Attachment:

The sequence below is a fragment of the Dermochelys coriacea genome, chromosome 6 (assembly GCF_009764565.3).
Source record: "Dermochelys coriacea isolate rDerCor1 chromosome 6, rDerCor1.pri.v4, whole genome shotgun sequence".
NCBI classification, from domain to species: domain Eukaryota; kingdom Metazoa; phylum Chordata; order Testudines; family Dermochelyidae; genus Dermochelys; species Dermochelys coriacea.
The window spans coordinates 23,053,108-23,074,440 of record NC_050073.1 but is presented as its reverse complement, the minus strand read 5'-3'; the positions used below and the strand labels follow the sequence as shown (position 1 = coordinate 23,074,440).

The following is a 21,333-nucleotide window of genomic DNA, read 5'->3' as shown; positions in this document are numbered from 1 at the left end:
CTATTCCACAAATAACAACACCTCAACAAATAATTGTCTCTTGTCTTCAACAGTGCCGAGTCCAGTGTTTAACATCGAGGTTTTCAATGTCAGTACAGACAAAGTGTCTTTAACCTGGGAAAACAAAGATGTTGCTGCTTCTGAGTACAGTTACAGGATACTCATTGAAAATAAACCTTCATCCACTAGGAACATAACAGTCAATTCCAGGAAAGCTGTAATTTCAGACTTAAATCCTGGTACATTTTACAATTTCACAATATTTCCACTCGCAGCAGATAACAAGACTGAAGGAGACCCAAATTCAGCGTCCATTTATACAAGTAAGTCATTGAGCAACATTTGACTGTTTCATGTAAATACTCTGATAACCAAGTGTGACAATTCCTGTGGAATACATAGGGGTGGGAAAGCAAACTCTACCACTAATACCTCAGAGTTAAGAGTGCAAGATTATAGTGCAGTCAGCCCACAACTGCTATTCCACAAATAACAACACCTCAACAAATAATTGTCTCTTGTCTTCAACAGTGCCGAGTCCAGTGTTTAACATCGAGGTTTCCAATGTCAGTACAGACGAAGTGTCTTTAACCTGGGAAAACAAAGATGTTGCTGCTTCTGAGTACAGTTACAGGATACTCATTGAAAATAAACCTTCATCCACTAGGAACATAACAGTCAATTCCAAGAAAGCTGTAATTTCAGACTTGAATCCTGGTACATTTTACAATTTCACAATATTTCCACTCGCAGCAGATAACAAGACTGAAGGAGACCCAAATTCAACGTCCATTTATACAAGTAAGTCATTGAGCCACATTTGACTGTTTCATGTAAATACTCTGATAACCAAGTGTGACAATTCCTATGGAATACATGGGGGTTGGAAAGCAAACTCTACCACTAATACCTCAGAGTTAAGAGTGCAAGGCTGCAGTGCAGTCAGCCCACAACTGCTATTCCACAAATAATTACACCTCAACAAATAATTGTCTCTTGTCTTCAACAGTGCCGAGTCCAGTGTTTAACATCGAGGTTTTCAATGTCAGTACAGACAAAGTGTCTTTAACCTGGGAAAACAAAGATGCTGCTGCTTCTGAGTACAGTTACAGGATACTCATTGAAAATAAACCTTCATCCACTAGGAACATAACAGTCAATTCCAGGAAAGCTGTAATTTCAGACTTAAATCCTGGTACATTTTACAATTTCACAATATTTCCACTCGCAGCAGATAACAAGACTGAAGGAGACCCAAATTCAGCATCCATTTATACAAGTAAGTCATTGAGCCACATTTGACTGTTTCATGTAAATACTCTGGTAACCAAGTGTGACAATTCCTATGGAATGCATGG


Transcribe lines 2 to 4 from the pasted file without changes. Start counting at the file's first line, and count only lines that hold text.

Source record: "Dermochelys coriacea isolate rDerCor1 chromosome 6, rDerCor1.pri.v4, whole genome shotgun sequence".
NCBI classification, from domain to species: domain Eukaryota; kingdom Metazoa; phylum Chordata; order Testudines; family Dermochelyidae; genus Dermochelys; species Dermochelys coriacea.
The window spans coordinates 23,053,108-23,074,440 of record NC_050073.1 but is presented as its reverse complement, the minus strand read 5'-3'; the positions used below and the strand labels follow the sequence as shown (position 1 = coordinate 23,074,440).